She applied the Page 69 Test to her new novel, The Neighbors Are Watching, and reported the following:
The question at the heart of this novel is whether or not there can ever be an objective reality--a quandary I've explored in some form or other in every one of my books. Here, all the neighbors on the fictional Fuller Court cul-de-sac watch and judge each other constantly, despite the fact that each one of them has plenty to hide. The novel is told from multiple points of view and it is up to the reader to figure out whose perspective, if any, is the true one--or if a true perspective exists at all. In this sense, page 69 is both representative of the novel as a whole and not at all. The scene takes place at Fuller Court's annual block party, the only time all of these watchful neighbors are together as a group instead of peering through each other's doorways and windows. Because this is such a singular event, I decided to write the scene with no point of view. For these few pages, the reader becomes a purely objective observer of the calm (albeit a tense one) before the firestorm.Read an excerpt from The Neighbors Are Watching and view the trailer; learn more about the book and author at Debra Ginsberg's website.
From page 69:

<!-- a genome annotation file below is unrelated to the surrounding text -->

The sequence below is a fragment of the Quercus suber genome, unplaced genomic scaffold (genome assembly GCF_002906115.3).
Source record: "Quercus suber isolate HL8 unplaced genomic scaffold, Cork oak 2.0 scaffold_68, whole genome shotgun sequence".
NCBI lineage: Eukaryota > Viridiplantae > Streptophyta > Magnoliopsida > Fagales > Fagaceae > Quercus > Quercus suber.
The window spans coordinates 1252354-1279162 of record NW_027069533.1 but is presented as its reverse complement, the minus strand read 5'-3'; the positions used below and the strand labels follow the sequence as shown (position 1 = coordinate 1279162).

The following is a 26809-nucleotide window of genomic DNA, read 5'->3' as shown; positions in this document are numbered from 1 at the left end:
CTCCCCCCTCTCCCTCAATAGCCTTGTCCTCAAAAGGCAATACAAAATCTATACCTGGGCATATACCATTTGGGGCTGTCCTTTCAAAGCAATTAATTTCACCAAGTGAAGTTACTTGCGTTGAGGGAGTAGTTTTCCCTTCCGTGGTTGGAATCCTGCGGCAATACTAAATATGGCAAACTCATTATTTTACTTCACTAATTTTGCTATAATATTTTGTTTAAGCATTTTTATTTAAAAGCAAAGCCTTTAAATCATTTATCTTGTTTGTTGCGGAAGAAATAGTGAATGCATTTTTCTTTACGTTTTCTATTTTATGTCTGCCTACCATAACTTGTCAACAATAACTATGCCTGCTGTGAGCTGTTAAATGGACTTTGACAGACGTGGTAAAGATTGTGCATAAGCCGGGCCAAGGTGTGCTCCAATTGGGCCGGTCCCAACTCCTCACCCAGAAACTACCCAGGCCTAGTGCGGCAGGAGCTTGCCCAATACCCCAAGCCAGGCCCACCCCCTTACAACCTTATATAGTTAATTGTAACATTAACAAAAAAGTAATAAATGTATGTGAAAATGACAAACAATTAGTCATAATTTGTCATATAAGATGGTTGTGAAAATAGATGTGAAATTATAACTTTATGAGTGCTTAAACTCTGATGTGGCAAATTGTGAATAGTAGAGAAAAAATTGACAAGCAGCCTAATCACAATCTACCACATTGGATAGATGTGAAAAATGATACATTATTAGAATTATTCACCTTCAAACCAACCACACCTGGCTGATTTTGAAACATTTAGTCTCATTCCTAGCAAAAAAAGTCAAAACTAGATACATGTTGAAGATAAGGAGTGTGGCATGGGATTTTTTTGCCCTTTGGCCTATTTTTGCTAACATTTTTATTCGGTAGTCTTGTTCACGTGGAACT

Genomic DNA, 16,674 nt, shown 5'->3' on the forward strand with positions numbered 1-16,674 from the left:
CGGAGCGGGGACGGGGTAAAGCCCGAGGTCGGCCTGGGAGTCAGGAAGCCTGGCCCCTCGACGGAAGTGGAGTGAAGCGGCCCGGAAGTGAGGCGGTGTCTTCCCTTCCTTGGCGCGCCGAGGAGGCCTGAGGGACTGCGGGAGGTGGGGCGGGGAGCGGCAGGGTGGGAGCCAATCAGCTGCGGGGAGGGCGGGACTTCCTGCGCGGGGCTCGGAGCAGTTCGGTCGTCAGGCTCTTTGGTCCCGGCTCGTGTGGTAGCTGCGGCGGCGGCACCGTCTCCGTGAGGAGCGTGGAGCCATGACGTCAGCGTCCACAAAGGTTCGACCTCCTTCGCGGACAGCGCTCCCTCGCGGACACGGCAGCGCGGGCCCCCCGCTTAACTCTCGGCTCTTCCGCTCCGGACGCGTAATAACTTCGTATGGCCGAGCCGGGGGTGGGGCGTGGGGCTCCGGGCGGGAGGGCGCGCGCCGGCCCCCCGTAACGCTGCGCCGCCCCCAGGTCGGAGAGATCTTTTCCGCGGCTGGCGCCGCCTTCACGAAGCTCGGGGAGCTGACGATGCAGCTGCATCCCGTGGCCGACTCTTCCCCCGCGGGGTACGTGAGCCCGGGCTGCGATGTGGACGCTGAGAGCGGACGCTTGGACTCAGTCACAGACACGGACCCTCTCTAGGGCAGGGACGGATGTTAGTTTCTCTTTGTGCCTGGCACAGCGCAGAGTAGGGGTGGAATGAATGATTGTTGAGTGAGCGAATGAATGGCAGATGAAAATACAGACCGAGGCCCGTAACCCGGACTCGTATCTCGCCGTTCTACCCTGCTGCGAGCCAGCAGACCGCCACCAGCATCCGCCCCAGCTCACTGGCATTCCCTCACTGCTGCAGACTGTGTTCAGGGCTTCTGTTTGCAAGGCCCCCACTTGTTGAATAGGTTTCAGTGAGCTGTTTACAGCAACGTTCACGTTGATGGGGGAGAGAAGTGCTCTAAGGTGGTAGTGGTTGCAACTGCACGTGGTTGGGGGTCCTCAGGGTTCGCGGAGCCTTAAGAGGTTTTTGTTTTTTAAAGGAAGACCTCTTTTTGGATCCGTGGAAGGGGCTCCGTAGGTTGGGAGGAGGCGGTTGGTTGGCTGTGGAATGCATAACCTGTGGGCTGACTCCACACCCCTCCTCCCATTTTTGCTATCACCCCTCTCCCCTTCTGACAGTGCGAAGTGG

Sam was wearing a festive skirt; long, full and decorated with bright yellow and orange geometric patterns which contrasted nicely with the turquoise necklace and bracelet she'd designed and created. The skirt and jewelry were set off by a plain white t-shirt which was simple but of good quality and which flattered Sam's olive skin and slim figure.
Gloria wasn't as dressed up as Sam but had traded her usual yoga pants for a pair of painted on jeans and a purple halter top. Her short gold hair was still damp from the shower. Sunlight bounced off the large silver hoops in her ears and her breasts swayed slightly against the thin fabric of her top. Dick turned his head as she passed him, his eyes quickly taking a full inventory of her hips and thighs.
"That looks good," Sam said, pointing at Dorothy's chicken salad.
"Please try some," Dorothy said. "I made it with these special olives I got down at--you know, that store? I'm totally drawing a blank right now! But help yourself."
"I made a fruit salad," Sam said. "It's kind of my take on Ambrosia, but without all the things that are bad for you."
Dorothy tipped her head, smiling politely. "Oh?"
Dick scraped the grill. Flames rose up and slapped on another patty.
"Don't worry, Dick, we also brought beer," Gloria said and put the two six-packs of Dos XX she'd been carrying on the table. "Good beer," she said.
Dick turned to her, grinning.
"Great," he said. "Burgers are just about there. Time to grab some buns." His eyes flickered quickly to her ass and then back up to his grill.
Gloria rolled her eyes and Sam reached out with her hand, grabbed hold of Gloria's arm and squeezed lightly. Gloria understood and patted Sam on the back. Don't worry about it, I'm fine.
"Okay if I just leave it here for now?" Sam said, placing her fruit salad on the table.
"Sure, of course," Dorothy said, brightness lifting her words. "Oh, look, there's Joe!" She smiled, quickly rubbing a finger across her teeth in case there was any smeared lipstick there.
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